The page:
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I am aware that there is a online view under icloud.com, and there is a OS X and iPhone app for iCloud.

Why I am asking, is:

I deleted all of my iCloud files (so I thought), and emptied the whole drive. One year later, I installed 1Password on my Mac, activated iCloud Drive again, and there it was: "Do you want to use your old iCloud file?"

So there are hidden files which stay there, no matter what.I thought I deleted everything, but somehow there were files missing or still there.

So what is the best way to view the iCloud Drive content?

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All of your iCloud Drive content will be shown here: https://www.icloud.com/#iclouddrive.

However, 1Password does not store data in iCloud Drive: it stores your passwords (encrypted) in iCloud Documents and Data, which is a separate part of iCloud.

To access your Documents and Data, on an iOS device: open the Settings app, go to iCloud, tap Storage, and tap Manage Storage.

You'll see a section called Documents and Data under the Backups section if you do indeed have documents and data stored in iCloud. You can edit/delete the data of each app here.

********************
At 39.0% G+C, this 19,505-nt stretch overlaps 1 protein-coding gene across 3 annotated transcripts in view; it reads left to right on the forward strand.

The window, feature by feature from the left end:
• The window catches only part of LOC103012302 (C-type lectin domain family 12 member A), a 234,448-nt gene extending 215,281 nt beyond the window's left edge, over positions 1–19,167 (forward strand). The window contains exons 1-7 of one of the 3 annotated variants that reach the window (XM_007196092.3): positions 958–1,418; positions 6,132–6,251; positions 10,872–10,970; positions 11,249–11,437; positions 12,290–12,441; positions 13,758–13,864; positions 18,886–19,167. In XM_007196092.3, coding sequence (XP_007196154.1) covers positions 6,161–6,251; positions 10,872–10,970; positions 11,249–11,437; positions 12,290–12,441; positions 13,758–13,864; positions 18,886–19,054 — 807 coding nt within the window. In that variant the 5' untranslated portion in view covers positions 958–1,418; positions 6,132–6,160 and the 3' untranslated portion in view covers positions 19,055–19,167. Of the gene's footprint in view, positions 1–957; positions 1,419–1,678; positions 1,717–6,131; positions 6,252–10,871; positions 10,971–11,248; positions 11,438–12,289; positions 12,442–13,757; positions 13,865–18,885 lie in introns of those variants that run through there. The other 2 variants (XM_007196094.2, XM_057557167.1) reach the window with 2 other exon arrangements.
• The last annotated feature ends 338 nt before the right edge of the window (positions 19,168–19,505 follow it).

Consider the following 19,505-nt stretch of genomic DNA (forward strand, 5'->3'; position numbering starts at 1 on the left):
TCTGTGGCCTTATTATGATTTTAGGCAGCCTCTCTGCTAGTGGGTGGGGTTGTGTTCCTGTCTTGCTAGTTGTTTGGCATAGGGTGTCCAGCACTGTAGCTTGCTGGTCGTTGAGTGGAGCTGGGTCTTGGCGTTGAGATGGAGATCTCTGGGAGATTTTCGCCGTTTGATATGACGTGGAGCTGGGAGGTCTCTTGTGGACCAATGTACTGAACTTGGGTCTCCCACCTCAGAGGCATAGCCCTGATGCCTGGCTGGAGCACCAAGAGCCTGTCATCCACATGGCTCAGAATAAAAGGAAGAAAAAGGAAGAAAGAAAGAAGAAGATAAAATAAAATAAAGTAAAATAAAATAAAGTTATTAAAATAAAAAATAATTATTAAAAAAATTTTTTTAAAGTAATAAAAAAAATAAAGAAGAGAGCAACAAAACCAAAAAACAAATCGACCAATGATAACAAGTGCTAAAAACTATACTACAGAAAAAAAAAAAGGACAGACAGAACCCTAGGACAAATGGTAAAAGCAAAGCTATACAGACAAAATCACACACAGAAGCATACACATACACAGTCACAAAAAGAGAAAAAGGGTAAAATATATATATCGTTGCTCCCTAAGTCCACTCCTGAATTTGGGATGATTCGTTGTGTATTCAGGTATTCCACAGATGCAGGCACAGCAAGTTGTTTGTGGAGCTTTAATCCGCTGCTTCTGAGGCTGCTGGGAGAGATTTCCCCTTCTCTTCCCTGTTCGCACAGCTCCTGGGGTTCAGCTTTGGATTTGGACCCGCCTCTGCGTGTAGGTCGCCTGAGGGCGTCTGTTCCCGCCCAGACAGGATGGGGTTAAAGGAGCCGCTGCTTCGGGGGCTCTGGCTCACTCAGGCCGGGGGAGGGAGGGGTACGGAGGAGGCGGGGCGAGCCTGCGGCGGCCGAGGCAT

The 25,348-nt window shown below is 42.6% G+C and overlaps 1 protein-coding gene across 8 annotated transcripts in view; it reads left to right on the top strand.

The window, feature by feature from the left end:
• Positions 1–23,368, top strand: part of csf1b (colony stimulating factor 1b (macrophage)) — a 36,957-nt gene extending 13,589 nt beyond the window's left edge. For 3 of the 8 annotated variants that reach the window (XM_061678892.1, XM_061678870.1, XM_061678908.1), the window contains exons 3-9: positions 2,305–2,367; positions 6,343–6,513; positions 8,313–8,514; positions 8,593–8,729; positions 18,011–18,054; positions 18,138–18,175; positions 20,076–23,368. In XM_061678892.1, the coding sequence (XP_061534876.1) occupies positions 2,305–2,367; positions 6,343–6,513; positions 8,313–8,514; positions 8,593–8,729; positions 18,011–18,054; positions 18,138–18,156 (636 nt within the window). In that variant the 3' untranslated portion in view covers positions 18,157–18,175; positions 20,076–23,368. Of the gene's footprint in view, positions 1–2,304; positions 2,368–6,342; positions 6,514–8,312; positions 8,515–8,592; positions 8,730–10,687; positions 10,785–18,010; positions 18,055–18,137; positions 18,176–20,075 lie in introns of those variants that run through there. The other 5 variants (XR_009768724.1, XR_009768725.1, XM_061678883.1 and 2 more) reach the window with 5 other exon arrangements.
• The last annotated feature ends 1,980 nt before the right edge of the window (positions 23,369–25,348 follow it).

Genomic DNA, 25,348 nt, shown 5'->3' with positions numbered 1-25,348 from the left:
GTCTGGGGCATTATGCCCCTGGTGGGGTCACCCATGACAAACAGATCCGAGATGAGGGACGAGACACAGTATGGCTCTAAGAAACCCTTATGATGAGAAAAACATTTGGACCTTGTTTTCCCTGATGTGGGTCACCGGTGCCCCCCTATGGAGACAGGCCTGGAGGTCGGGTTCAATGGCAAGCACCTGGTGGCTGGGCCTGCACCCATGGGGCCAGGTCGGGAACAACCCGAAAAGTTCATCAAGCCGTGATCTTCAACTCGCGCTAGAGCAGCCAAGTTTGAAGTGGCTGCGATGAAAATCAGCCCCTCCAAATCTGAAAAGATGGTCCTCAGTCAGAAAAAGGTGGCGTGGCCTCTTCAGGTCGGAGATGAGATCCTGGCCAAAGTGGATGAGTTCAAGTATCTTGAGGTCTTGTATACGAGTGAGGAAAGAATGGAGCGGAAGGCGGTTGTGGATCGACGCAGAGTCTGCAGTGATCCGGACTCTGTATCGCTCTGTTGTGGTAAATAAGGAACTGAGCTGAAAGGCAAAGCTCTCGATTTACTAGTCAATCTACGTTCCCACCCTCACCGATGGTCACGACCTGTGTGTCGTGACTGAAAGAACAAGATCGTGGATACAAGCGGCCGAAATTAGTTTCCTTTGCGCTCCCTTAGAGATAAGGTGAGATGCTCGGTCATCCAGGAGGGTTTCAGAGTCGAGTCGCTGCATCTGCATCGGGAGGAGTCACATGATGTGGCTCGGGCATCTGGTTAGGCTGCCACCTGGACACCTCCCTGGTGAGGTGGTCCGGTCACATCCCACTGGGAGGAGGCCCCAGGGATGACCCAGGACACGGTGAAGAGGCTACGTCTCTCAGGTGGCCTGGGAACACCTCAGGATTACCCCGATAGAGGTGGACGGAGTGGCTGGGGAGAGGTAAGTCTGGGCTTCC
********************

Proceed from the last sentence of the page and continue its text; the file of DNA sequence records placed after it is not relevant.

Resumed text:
• Not correct. For example, there is a Whatsapp Backup somewhere - because my Whatsapp can restore itself to some backed uop state when removing and reinstalling the app. But this Backup appears nowhere. – Henning Jun 6 at 11:56
  • @Henning It's not in iCloud Drive but rather elsewhere in your iCloud account. My answer specifies that all your iCloud Drive content will be visible there. – owlswipe Jun 7 at 15:40
  • Still, the main question of the original poster was how to acces/see all the data. And with the "manage storage" thing you describe, it's still not possible to see the data, only delete it. These are different things. It seems to be a fact that I pay Apple to store data, that I don't have control over myself, as I cannot check which apps store which data where exactly, and I cannot do with it what I want. – Henning Jun 9 at 13:07
  • And the OP obviously didn't know the fine differences between iCloud Drive and other parts of it, and likely doesn't care if the area where someone stores his data, on his expense (Apple gets paid for it) is called drive/data/documents or foobar. – Henning Jun 9 at 13:11

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